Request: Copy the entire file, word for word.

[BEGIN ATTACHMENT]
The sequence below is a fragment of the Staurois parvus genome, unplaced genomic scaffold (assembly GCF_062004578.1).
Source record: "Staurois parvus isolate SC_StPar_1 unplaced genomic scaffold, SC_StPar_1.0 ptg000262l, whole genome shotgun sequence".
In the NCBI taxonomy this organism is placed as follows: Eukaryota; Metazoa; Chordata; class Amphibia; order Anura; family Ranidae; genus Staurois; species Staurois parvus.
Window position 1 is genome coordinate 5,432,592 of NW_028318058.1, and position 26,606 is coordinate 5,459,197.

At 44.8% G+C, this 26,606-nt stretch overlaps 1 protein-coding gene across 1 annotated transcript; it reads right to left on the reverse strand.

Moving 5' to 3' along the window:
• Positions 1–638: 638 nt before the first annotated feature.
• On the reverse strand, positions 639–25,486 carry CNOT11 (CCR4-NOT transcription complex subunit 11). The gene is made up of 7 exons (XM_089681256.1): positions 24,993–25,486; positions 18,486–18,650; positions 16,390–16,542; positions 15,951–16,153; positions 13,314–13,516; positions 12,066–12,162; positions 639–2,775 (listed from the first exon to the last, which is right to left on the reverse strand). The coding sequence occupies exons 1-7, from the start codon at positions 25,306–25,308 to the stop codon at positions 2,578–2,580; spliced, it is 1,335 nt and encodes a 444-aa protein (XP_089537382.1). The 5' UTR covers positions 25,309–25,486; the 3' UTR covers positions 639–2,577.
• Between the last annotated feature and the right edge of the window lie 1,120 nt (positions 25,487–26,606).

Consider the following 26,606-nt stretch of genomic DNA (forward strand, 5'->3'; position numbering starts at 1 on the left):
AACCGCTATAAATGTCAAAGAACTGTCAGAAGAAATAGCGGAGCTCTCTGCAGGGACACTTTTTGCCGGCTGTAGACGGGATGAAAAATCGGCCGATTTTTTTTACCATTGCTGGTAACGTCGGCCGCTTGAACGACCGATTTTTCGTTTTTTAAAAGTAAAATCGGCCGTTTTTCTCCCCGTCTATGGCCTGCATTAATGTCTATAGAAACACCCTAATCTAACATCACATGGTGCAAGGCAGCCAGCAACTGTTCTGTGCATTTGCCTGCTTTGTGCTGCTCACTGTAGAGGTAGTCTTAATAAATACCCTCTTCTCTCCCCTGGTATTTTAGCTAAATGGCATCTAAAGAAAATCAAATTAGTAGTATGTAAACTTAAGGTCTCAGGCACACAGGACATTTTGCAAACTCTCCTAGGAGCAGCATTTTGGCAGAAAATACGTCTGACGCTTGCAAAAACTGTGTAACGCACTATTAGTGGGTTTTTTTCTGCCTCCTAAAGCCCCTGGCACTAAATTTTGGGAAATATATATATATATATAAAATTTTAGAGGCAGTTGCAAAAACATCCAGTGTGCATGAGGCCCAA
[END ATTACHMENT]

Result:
The sequence below is a fragment of the Staurois parvus genome, unplaced genomic scaffold (assembly GCF_062004578.1).
Source record: "Staurois parvus isolate SC_StPar_1 unplaced genomic scaffold, SC_StPar_1.0 ptg000262l, whole genome shotgun sequence".
In the NCBI taxonomy this organism is placed as follows: Eukaryota; Metazoa; Chordata; class Amphibia; order Anura; family Ranidae; genus Staurois; species Staurois parvus.
Window position 1 is genome coordinate 5,432,592 of NW_028318058.1, and position 26,606 is coordinate 5,459,197.

At 44.8% G+C, this 26,606-nt stretch overlaps 1 protein-coding gene across 1 annotated transcript; it reads right to left on the reverse strand.

Moving 5' to 3' along the window:
• Positions 1–638: 638 nt before the first annotated feature.
• On the reverse strand, positions 639–25,486 carry CNOT11 (CCR4-NOT transcription complex subunit 11). The gene is made up of 7 exons (XM_089681256.1): positions 24,993–25,486; positions 18,486–18,650; positions 16,390–16,542; positions 15,951–16,153; positions 13,314–13,516; positions 12,066–12,162; positions 639–2,775 (listed from the first exon to the last, which is right to left on the reverse strand). The coding sequence occupies exons 1-7, from the start codon at positions 25,306–25,308 to the stop codon at positions 2,578–2,580; spliced, it is 1,335 nt and encodes a 444-aa protein (XP_089537382.1). The 5' UTR covers positions 25,309–25,486; the 3' UTR covers positions 639–2,577.
• Between the last annotated feature and the right edge of the window lie 1,120 nt (positions 25,487–26,606).

Consider the following 26,606-nt stretch of genomic DNA (forward strand, 5'->3'; position numbering starts at 1 on the left):
AACCGCTATAAATGTCAAAGAACTGTCAGAAGAAATAGCGGAGCTCTCTGCAGGGACACTTTTTGCCGGCTGTAGACGGGATGAAAAATCGGCCGATTTTTTTTACCATTGCTGGTAACGTCGGCCGCTTGAACGACCGATTTTTCGTTTTTTAAAAGTAAAATCGGCCGTTTTTCTCCCCGTCTATGGCCTGCATTAATGTCTATAGAAACACCCTAATCTAACATCACATGGTGCAAGGCAGCCAGCAACTGTTCTGTGCATTTGCCTGCTTTGTGCTGCTCACTGTAGAGGTAGTCTTAATAAATACCCTCTTCTCTCCCCTGGTATTTTAGCTAAATGGCATCTAAAGAAAATCAAATTAGTAGTATGTAAACTTAAGGTCTCAGGCACACAGGACATTTTGCAAACTCTCCTAGGAGCAGCATTTTGGCAGAAAATACGTCTGACGCTTGCAAAAACTGTGTAACGCACTATTAGTGGGTTTTTTTCTGCCTCCTAAAGCCCCTGGCACTAAATTTTGGGAAATATATATATATATATAAAATTTTAGAGGCAGTTGCAAAAACATCCAGTGTGCATGAGGCCCAA